State Capitol. (RI photo)

Top Republicans in the Iowa House and Senate say the 2023 legislature will consider new guidelines for pipelines that would capture and carry carbon away from Iowa’s ethanol plants.

The proposed Summit and Navigator pipelines run through areas House Speaker Pat Grassley represents. “I’ve been around here long enough to know when something really is an issue in our districts and I’ve talked to enough members as well as (people) in my own district to know that this is a real thing,” Grassley told Radio Iowa. “This is something that Iowans are frustrated about.”

Grassley suggests an outright ban on carbon pipelines is unlikely. “Sometimes it’s just: ‘Well, stop it! Make it stop,’ where we have to be thoughtful in this process,” Grassley said, “and that’s what we’re trying to do right now.”

Senate Republican Leader Jack Whitver said it won’t be an easy debate. “I expect that we’ll have a thorough conversation about this. It’s something that our members have heard about back on the campaign trail,” Whitver told Radio Iowa. “And they hear from both sides — people that want the pipeline, that are excited about it, that think it’s good for our economy and our rural areas and people that are against it and so we have a lot of members that have a lot of different opinions on it.”

Whitver said there are similar debates about the siting of wind turbines and large-scale solar arrays. “Landowner rights is a key part of Republican philosophy in our platform and so we certainly want to restrict that and that’s what makes these issues difficult, you know,” Whitver said. “There are people concerned about solar farms going up. There’s also people saying: ‘Well, that’s their land. They can do what they want,'” and that’s what makes these conversations difficult and we’re coming into session to try to work through these issues.”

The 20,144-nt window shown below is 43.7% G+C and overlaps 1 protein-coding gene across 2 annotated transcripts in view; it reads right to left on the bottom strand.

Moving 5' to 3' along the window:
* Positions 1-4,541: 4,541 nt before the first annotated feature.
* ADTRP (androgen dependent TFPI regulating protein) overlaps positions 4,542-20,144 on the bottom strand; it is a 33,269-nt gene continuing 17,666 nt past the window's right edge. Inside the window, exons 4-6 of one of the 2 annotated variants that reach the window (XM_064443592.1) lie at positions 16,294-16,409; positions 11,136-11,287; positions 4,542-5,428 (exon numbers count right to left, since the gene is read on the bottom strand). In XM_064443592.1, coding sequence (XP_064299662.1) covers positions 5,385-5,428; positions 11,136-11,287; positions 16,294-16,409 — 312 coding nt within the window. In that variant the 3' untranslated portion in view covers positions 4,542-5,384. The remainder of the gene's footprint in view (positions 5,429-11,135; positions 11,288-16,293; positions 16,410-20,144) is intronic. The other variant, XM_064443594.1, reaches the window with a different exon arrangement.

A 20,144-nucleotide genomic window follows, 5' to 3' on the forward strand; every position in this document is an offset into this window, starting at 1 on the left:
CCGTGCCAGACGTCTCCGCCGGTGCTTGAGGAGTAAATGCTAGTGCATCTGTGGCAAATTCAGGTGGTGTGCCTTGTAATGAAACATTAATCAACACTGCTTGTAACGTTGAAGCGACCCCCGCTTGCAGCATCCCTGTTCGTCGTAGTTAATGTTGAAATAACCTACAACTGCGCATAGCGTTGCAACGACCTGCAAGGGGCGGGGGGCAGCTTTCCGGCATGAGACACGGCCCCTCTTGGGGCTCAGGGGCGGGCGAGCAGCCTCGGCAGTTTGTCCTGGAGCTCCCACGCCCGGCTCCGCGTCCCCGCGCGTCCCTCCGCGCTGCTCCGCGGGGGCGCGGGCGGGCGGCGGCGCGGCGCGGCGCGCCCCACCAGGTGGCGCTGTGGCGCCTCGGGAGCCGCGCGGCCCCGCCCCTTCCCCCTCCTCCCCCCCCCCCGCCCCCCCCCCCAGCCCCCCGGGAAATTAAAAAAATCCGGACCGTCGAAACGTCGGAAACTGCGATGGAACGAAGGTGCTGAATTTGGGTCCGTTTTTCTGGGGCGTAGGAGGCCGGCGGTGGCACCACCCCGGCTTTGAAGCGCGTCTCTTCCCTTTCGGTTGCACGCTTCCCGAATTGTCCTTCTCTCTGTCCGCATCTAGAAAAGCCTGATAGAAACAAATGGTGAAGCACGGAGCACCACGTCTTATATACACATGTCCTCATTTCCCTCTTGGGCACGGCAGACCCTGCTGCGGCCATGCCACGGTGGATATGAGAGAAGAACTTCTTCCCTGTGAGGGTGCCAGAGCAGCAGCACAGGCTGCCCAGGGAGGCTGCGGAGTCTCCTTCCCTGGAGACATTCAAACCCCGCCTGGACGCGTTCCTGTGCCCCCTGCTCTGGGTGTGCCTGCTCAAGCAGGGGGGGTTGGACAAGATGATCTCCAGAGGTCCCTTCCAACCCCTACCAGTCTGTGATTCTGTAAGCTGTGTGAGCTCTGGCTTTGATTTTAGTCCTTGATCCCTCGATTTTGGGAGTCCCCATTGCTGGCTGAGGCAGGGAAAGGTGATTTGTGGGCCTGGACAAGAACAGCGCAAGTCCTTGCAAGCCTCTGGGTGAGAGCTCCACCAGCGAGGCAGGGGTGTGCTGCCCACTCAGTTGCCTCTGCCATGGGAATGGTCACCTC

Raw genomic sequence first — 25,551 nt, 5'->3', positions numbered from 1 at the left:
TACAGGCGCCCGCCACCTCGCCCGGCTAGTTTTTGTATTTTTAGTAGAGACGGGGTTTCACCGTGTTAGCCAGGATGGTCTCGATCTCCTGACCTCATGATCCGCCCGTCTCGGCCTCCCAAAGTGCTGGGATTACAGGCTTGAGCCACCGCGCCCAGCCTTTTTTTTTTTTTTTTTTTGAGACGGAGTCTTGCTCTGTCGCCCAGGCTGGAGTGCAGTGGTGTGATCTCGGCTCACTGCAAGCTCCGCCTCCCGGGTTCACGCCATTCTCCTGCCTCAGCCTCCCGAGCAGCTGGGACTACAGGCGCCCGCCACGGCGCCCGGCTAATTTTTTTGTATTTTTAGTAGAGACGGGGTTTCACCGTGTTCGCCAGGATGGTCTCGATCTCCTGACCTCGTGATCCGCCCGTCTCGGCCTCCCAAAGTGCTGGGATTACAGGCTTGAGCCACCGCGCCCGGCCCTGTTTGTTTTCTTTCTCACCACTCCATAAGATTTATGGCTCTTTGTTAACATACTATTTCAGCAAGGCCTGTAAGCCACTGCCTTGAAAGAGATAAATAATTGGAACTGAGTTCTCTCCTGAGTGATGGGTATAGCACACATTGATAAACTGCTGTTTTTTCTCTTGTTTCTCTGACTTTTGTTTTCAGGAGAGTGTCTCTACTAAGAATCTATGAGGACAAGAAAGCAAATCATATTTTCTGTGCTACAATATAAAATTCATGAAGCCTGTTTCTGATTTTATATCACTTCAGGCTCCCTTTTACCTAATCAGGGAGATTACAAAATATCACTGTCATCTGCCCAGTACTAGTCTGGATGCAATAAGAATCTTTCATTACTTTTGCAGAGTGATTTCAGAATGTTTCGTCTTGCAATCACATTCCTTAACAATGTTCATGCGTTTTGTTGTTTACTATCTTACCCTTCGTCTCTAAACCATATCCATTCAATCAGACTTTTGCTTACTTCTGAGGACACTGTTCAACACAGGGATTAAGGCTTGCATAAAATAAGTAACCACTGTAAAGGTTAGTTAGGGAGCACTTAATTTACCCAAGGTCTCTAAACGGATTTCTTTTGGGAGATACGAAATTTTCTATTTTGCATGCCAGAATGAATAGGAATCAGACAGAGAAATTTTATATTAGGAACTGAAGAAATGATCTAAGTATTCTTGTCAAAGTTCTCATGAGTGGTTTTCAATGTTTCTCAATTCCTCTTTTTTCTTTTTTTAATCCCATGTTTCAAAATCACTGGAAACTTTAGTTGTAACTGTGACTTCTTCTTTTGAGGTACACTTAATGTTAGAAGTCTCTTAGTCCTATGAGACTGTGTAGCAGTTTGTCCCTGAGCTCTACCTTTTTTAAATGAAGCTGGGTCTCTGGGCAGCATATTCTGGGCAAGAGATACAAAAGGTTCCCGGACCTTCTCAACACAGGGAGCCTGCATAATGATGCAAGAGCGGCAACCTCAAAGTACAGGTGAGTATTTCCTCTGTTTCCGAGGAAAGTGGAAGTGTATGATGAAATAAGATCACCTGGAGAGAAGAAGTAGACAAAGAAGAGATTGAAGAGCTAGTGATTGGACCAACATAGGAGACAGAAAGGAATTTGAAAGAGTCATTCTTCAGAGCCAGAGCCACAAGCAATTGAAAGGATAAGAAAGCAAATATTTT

This fall, Grassley sent a letter to the Iowa Utilities Board, expressing concern about a waiver developers of the Navigator pipeline were seeking from current regulations about sampling and restoring topsoil in farm fields.

“When I’m talking back in my district — I know I’m not allowed to take off my speaker’s hat, but I’m going to try to — and I said: ‘I’m going to watch this very closely…I want the process to play out, but if there’s things that happen that I don’t think are up to par or not being fully transparent, I’ll weigh in,” Grassley said.

Navigator withdrew its request to reduce the amount of testing and restoration of topsoil currently required by state regulations.

This fall, during a televised debate, Governor Reynolds said she supports existing state law outlining when carbon pipeline developers would be able to seize property from unwilling landowners, but she did not comment on county ordinances which establish local rules for where the pipelines may be built.